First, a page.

If a star explodes behind a dust cloud, will anyone see it? Astronomers did, but at first they weren't sure what they were looking at. Using the
Spitzer Space Telescope to search for a supermassive black hole at the center of a distant galaxy, the team discovered something unexpected: a cloud of
hot dust--much hotter than normal. After further study, the scientists concluded that the heat had been caused by the explosion of a star at least 50
times more massive than our sun. But before the star went supernova, it twice ejected gas into space. Eventually the gas condensed into dust, and the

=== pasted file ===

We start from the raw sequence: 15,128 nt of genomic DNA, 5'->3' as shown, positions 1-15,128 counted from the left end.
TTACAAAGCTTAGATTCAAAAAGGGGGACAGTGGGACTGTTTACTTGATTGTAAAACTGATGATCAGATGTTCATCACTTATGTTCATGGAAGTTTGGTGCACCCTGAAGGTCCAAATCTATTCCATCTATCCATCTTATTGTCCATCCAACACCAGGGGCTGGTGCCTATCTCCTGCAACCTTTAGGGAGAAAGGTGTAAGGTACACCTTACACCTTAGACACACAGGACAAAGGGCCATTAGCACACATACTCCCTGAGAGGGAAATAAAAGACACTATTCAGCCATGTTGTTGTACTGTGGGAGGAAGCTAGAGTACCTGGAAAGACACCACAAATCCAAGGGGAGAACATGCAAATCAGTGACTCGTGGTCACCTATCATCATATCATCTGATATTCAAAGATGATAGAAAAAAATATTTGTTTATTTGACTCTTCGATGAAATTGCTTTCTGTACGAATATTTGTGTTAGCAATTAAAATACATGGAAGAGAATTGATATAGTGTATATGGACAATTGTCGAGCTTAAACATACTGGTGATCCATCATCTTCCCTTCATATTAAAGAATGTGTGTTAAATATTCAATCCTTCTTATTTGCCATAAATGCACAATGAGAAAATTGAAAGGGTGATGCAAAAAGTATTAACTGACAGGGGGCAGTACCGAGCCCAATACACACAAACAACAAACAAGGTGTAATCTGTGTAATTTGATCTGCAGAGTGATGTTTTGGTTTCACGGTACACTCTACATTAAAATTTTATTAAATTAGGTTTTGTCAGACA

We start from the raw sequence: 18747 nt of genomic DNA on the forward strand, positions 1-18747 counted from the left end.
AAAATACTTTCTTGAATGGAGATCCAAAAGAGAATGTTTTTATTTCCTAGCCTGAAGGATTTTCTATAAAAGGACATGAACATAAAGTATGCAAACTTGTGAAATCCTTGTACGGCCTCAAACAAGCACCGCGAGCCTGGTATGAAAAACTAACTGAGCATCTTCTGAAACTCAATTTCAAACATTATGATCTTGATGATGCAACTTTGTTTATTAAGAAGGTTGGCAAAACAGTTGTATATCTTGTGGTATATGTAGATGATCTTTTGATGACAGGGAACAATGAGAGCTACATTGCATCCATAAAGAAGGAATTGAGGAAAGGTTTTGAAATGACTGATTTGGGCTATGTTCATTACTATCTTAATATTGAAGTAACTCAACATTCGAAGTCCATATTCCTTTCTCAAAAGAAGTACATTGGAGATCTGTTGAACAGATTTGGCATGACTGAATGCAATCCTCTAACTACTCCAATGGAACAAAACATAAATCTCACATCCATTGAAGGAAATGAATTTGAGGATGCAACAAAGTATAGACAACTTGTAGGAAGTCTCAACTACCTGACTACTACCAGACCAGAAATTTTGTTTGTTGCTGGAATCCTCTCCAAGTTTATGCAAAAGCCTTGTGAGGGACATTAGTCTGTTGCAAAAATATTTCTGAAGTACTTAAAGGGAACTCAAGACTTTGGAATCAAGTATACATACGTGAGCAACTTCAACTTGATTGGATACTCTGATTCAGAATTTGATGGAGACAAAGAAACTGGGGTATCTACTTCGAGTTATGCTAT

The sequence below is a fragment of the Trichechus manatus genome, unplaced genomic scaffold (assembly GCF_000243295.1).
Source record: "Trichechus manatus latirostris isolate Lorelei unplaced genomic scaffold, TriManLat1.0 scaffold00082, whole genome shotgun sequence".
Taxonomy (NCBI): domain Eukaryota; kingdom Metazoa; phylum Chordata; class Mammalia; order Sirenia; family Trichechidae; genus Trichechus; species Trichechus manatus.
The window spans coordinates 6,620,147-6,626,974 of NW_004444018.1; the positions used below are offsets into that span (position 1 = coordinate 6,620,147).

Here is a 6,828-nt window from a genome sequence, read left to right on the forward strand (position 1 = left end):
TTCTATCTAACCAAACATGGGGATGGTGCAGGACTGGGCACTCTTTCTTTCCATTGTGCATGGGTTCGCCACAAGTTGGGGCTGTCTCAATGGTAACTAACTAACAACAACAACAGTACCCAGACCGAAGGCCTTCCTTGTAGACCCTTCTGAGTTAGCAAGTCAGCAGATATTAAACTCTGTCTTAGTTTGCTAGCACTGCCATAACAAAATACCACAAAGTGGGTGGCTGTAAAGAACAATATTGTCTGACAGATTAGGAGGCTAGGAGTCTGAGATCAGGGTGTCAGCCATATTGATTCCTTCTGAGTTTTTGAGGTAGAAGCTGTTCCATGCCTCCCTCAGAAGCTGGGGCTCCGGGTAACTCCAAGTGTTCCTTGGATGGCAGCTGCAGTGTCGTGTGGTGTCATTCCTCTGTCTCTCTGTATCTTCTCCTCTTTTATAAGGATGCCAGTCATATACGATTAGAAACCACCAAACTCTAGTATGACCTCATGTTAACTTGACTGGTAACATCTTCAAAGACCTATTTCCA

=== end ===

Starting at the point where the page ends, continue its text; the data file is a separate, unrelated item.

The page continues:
dust absorbed the blinding light of the explosion, converting it to heat, which appeared as infrared radiation to Spitzer's detectors, the team reports online this month in The Astrophysical Journal. Astronomers figure that in about a decade, the remnants of the star blasted out into space by the supernova
will slam into the first dust cloud. If it does, x-ray telescopes should detect the effects, and a previously unobserved type of supernova will be
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